We next examined BOLD responses to the receipt of rewarding fluids in comparison with the tasteless liquid, collapsed across the treatment condition (eg, liquid type × time point interaction). This analysis again revealed a number of expected regions in the insula, caudate, putamen, amygdala, inferior frontal gyrus, middle frontal gyrus, and medial prefrontal cortex (Figure 5 and Table 5). As shown in Figure 6, the time courses in these regions showed a greater response to the receipt of rewarding liquids as compared with the tasteless solution. There were 3 additional brain areas that showed a further interaction with treatment (eg, treatment × liquid type × time point interactions), which included the inferior frontal gyrus, caudate, and putamen (Table 5). The time course of activations in these regions showed that in the inferior frontal gyrus, there was a decrease in activation to the rewarding taste after olanzapine treatment, while the response to the tasteless solution increased. In the caudate and putamen, the response to rewarding taste increased after olanzapine treatment while the response to the tasteless solution decreased (Figure 6).
To our knowledge, this is the first human study to look at the neural correlates of weight gain after a 1-week trial of an antipsychotic medication. We were interested in characterizing the taste reward response underlying olanzapine-induced weight gain. Our study design allowed us to evaluate the impact of olanzapine on both the anticipatory and experiential aspects of a taste reward. We found that our subjects gained weight, increased their food intake, and demonstrated an increase in their self-reported disinhibited eating behavior. Further, our imaging data showed an increase in the anticipatory reward responsivity toward food reward in the inferior frontal cortex, striatum, and anterior cingulate cortex. We also found an increase in reward receipt responsivity in the caudate and putamen but a decrease in reward receipt responsivity in the lateral orbital frontal cortex, an area of the brain regarded as exercising inhibitory control on feeding.28,29,74,75
The adverse effects experienced by subjects in this study were consistent with other studies that administered olanzapine to healthy participants41-43 and with the Food and Drug Administration–approved prescribing information for olanzapine.76 Subjects gained on average 1.1 kg after 1 week of olanzapine treatment, thus lending ecological validity to the experiment. A significant degree of weight gain has been reported in several studies investigating olanzapine-induced weight gain in healthy subjects41-43,48 and in people with schizophrenia.38-40 One small study that explored insulin resistance after 8 days of olanzapine treatment did not find statistically significant weight gain. However, this study detected insulin resistance and other metabolic changes that presage weight gain and there was a trend toward weight gain.77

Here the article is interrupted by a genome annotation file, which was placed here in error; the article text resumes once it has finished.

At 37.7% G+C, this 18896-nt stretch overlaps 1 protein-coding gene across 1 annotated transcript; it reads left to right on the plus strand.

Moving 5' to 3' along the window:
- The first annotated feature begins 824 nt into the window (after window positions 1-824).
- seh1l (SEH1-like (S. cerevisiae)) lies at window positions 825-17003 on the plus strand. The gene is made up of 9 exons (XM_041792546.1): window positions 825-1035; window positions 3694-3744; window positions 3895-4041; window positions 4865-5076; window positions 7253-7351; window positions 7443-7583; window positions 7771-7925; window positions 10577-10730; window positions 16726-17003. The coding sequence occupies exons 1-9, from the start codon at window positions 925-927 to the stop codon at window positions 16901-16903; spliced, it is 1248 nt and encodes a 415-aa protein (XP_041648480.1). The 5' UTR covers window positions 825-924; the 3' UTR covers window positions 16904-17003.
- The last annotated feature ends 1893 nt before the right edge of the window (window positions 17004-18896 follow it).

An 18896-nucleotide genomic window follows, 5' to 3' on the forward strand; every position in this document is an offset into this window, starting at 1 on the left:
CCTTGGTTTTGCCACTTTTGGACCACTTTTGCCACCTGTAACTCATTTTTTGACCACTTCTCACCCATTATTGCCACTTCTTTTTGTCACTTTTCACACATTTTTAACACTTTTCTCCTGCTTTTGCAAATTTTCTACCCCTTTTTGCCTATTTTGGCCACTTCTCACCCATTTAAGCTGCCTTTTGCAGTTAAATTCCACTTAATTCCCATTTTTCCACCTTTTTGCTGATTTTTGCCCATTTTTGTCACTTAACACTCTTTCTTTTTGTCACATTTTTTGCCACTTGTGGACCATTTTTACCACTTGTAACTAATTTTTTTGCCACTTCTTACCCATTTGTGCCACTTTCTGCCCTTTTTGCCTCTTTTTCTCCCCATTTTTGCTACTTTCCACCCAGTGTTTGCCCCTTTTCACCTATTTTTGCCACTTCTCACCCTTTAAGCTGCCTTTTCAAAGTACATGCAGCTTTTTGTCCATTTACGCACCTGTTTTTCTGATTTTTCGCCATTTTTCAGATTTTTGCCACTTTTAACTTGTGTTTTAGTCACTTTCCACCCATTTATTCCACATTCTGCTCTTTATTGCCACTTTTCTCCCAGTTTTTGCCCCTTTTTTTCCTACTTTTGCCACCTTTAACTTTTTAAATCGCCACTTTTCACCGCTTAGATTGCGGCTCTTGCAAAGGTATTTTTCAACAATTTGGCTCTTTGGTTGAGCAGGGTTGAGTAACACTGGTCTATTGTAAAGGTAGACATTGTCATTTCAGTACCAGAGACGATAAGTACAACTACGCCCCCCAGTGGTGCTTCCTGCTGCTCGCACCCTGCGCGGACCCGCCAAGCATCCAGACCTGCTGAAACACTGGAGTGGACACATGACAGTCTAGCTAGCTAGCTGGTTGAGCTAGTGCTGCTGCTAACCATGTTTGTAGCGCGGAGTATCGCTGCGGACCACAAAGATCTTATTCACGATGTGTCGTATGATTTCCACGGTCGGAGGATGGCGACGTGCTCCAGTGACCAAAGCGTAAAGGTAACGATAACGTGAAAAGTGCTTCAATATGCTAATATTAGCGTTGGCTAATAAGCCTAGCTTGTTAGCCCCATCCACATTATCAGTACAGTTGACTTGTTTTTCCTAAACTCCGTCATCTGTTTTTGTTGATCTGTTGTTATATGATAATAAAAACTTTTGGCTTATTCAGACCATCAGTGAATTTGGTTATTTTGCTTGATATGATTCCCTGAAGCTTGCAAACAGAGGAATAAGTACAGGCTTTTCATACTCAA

Subjects also had a significant increase in the amount of liquid breakfast they consumed after olanzapine treatment. A recent study investigated changes in food intake and energy expenditure in healthy, nonobese male subjects who took olanzapine for 15 days.48 This study found a 23% average increase in food consumption, which is consistent with the 35% increase in the breakfast consumption that we noted after a week of olanzapine treatment. Another study that investigated olanzapine-induced weight gain in healthy subjects over a 2-week period found significant weight gain but not a significant increase in caloric consumption, although the means slightly increased.41
Participants also had significant increases in the Three-Factor Eating Questionnaire total score and the disinhibited eating factor subscale score. The other 2 factor scores—eating restraint and hunger—were not significantly different. An elevated disinhibited eating score has been shown to predict weight gain in healthy adult subjects78,79 and was related to obesity in otherwise healthy adolescents.80 In a study that used the Three-Factor Eating Questionnaire to assess patients with schizophrenia, the disinhibited eating scores were found to be higher in patients taking atypical antipsychotic medications, those who were obese, and those with elevated waist circumference.81